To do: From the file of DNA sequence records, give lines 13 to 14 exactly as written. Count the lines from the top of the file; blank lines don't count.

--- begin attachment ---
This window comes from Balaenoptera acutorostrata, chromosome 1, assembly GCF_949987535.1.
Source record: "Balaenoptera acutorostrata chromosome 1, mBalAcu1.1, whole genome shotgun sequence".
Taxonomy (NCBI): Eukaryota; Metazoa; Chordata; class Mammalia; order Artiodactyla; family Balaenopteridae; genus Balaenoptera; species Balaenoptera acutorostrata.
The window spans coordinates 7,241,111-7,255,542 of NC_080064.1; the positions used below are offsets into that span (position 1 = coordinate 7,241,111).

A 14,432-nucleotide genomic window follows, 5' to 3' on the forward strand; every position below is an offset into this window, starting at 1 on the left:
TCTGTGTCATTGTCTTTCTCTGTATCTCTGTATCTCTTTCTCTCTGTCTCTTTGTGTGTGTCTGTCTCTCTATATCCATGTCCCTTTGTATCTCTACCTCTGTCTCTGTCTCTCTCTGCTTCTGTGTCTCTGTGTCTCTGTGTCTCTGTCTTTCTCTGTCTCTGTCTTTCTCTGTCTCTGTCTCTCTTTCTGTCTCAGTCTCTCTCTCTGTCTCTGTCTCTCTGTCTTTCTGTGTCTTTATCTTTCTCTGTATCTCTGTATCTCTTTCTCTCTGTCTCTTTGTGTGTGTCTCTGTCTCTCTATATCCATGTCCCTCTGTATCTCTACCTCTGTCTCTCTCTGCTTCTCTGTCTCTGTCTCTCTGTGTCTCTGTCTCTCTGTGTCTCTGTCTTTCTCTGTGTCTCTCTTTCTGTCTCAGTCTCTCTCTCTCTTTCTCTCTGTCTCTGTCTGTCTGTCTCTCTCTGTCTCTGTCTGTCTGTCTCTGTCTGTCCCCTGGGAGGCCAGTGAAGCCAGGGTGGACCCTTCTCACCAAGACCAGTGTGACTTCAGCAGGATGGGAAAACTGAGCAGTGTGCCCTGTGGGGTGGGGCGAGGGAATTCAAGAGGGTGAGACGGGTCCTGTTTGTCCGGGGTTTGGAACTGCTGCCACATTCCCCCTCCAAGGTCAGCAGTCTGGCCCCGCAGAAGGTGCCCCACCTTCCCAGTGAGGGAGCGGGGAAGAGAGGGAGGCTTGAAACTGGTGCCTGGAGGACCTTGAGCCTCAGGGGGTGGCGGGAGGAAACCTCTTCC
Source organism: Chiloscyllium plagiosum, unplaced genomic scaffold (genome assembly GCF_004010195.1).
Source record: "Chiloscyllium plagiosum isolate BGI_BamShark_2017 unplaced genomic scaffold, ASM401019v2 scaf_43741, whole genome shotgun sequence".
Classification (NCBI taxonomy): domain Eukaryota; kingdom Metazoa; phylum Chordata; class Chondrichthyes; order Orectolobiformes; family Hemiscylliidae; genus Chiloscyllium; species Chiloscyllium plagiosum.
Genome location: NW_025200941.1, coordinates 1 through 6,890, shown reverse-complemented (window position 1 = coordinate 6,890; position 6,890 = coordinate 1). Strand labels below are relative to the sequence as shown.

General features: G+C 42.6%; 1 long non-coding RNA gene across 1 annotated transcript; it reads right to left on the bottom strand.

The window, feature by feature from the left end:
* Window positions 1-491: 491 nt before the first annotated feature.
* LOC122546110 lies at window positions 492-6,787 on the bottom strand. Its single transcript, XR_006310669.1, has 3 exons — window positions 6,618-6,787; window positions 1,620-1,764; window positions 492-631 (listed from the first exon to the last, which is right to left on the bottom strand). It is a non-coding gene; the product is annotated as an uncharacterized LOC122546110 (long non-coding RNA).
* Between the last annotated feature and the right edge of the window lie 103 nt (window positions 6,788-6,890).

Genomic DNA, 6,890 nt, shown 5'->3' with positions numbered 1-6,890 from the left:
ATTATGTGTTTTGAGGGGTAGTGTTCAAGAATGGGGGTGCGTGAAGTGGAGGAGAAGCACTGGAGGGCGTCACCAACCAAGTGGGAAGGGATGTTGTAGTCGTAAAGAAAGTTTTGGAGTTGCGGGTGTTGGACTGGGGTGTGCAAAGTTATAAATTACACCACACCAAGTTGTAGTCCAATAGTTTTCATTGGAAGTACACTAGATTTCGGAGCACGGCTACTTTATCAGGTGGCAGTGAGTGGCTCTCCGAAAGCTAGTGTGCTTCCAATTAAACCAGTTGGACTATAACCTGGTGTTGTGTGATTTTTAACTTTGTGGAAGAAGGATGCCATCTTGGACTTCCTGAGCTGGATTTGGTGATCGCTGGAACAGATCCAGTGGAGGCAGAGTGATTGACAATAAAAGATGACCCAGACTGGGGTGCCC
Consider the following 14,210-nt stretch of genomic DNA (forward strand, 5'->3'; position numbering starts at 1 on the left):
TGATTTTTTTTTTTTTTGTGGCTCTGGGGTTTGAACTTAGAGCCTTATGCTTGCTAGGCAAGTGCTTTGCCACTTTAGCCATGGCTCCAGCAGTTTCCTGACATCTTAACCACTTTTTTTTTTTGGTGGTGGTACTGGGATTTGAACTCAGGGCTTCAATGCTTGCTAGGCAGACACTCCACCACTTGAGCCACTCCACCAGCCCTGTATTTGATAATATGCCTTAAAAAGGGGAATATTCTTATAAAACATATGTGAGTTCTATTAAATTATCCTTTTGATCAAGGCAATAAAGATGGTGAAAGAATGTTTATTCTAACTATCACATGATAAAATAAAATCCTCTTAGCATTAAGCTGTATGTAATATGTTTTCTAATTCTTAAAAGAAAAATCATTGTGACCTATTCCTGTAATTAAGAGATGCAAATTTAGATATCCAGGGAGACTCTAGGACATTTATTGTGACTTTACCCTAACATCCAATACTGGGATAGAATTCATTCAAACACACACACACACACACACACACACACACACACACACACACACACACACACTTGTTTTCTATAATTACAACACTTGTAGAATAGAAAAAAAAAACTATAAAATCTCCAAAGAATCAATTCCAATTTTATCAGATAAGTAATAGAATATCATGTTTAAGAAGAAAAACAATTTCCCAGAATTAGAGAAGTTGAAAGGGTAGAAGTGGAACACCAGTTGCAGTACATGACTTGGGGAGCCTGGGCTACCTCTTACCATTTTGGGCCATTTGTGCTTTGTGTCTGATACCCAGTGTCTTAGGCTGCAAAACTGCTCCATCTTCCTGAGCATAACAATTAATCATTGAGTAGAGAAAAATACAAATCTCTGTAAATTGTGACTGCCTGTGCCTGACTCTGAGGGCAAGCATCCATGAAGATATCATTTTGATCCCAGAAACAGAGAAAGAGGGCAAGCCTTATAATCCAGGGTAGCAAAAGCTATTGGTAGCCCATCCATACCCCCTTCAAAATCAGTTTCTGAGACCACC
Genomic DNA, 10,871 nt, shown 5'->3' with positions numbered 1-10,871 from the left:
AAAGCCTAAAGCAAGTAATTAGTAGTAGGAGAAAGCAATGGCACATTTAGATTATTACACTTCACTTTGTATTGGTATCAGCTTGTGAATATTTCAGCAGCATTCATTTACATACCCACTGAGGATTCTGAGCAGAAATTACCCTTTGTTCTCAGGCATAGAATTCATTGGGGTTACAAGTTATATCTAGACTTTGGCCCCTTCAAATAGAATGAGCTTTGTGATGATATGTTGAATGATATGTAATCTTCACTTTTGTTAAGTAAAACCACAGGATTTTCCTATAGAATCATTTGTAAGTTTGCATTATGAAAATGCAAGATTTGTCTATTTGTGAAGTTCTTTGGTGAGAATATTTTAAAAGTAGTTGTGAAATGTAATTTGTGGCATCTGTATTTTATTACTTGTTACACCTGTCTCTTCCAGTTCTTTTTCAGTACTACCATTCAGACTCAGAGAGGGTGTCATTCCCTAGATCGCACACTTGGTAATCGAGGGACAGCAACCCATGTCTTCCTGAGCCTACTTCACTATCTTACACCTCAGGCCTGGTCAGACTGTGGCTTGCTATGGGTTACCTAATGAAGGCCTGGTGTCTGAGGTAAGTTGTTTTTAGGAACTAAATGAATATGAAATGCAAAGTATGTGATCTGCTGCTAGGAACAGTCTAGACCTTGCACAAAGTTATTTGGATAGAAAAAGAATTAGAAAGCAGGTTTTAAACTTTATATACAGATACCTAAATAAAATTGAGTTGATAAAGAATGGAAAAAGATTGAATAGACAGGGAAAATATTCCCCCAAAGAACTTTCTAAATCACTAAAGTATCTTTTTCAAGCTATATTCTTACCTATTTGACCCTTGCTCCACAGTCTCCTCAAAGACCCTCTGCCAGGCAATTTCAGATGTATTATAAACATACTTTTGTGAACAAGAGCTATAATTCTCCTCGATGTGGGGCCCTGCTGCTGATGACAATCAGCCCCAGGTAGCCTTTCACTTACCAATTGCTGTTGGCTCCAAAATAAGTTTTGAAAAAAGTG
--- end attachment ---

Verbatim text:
* Window positions 1-491: 491 nt before the first annotated feature.
* LOC122546110 lies at window positions 492-6,787 on the bottom strand. Its single transcript, XR_006310669.1, has 3 exons — window positions 6,618-6,787; window positions 1,620-1,764; window positions 492-631 (listed from the first exon to the last, which is right to left on the bottom strand). It is a non-coding gene; the product is annotated as an uncharacterized LOC122546110 (long non-coding RNA).